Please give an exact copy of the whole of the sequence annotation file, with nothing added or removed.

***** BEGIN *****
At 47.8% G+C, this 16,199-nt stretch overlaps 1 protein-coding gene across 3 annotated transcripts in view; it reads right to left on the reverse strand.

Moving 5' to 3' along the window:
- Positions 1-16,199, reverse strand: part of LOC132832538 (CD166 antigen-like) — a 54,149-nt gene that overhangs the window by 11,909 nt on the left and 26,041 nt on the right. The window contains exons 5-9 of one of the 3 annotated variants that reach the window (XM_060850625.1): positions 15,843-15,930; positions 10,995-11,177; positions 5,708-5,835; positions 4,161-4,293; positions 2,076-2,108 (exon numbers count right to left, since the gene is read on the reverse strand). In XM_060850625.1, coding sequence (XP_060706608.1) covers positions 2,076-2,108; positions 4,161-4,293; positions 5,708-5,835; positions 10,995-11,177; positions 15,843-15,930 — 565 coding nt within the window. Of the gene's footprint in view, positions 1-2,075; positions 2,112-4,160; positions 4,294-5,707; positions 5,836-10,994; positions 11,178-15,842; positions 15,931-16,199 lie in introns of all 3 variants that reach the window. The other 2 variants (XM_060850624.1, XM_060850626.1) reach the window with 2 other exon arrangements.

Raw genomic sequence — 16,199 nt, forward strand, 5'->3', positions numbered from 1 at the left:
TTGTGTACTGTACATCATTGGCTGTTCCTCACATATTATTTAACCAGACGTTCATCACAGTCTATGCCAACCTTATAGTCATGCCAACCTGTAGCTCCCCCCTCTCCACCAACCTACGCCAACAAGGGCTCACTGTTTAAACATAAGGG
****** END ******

At 47.8% G+C, this 16,199-nt stretch overlaps 1 protein-coding gene across 3 annotated transcripts in view; it reads right to left on the reverse strand.

Moving 5' to 3' along the window:
- Positions 1-16,199, reverse strand: part of LOC132832538 (CD166 antigen-like) — a 54,149-nt gene that overhangs the window by 11,909 nt on the left and 26,041 nt on the right. The window contains exons 5-9 of one of the 3 annotated variants that reach the window (XM_060850625.1): positions 15,843-15,930; positions 10,995-11,177; positions 5,708-5,835; positions 4,161-4,293; positions 2,076-2,108 (exon numbers count right to left, since the gene is read on the reverse strand). In XM_060850625.1, coding sequence (XP_060706608.1) covers positions 2,076-2,108; positions 4,161-4,293; positions 5,708-5,835; positions 10,995-11,177; positions 15,843-15,930 — 565 coding nt within the window. Of the gene's footprint in view, positions 1-2,075; positions 2,112-4,160; positions 4,294-5,707; positions 5,836-10,994; positions 11,178-15,842; positions 15,931-16,199 lie in introns of all 3 variants that reach the window. The other 2 variants (XM_060850624.1, XM_060850626.1) reach the window with 2 other exon arrangements.

Raw genomic sequence — 16,199 nt, forward strand, 5'->3', positions numbered from 1 at the left:
TTGTGTACTGTACATCATTGGCTGTTCCTCACATATTATTTAACCAGACGTTCATCACAGTCTATGCCAACCTTATAGTCATGCCAACCTGTAGCTCCCCCCTCTCCACCAACCTACGCCAACAAGGGCTCACTGTTTAAACATAAGGG